How to choose an endowment mortgage

Required Reading


  


How to choose an endowment mortgage


If you have accepted the basic arguments for using the endowment route for your mortgage -or it may be that this is all you are able to lay your hands on in times of a mortgage famine -how do you choose which life company to use?

There are two aspects to an endowment policy, and, while admitting that quotations are confusing, they are all that you have to go on. In the first place, they show the actual premium rates that you will be paying. While it is not necessarily true that 'cheapest is best', this is one factor that you can compare in a straightforward manner.

Secondly, there are the projections shown of the surplus at the end of the mortgage term. I hope I have said enough to indicate that these projections should be treated with the utmost caution. It is true that they are based on what has actually happened in the past and are not just figures pulled out of the air.

But, as we have said, economic circumstances may change, and so you should not place too much reliance on the actual figures. There is a further point to be borne in mind. Remember, your mortgage is likely to last at least 25 years, and if, as is common, you move house two or three times and take on fresh commitments as you go, your mortgage days will probably carry on for a good 30 to 35 years -by which time the investment managers in your life company at the time you took out your mortgage are likely to have retired and their successors might not produce such good results.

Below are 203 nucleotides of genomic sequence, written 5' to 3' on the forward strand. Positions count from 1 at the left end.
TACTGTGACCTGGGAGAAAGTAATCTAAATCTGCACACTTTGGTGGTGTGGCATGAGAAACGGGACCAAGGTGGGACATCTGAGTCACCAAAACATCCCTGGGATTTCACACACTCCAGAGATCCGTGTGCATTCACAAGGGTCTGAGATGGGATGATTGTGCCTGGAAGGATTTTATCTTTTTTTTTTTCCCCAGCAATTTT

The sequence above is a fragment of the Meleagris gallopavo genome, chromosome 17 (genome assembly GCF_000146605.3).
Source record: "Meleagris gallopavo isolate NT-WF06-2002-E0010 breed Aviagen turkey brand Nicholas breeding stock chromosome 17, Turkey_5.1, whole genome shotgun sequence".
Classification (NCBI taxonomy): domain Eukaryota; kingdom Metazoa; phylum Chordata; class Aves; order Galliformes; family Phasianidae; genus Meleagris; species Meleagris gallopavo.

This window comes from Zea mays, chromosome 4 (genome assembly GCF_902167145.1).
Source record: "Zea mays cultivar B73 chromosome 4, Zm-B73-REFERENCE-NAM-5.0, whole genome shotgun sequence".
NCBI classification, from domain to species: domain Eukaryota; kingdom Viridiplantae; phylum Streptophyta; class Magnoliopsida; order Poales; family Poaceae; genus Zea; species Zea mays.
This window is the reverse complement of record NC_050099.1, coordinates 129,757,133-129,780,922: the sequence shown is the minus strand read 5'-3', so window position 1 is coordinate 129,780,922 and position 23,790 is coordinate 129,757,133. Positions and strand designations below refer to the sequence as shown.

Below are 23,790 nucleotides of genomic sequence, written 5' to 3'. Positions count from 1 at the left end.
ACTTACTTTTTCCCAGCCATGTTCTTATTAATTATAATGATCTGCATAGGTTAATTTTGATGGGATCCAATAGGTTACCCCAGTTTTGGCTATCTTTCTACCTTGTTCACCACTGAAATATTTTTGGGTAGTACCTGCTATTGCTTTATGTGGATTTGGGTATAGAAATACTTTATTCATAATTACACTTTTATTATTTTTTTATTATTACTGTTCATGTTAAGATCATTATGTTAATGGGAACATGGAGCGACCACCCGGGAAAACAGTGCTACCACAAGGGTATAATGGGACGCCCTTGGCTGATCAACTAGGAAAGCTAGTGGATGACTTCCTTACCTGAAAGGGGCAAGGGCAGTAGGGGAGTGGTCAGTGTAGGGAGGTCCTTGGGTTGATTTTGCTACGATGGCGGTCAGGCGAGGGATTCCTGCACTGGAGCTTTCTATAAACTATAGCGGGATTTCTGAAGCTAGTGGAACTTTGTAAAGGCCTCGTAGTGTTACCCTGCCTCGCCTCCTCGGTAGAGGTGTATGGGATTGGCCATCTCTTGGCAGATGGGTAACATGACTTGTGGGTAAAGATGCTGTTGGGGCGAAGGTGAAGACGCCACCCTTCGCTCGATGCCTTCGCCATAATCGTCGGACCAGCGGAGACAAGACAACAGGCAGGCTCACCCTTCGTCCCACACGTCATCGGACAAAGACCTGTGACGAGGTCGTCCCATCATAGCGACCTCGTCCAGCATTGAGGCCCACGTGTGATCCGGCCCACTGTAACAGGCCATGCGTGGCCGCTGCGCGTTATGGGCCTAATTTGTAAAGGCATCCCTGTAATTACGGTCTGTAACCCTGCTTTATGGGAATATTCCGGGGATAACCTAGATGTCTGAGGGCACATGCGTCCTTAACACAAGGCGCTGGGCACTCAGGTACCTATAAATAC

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Bonus rates in the future


To answer the above question is almost an impossibility, as quite simply, no one can predict the course of inflation, interest rates and the general economic state of the country over the next 25 years. But it is on precisely these factors that the level of future bonus rates depends.

During the 2000s both inflation and interest rates were at historical highs for much of the time. This meant that investors enjoyed very high rates of return on their money paper. Now that inflation is much lower, so is the level of interest rates. Investors (including life companies) will therefore be earning less in monetary terms on their assets.

If this situation is going to continue, then one of these days life companies will be forced . . .... see: Bonus rates in the future


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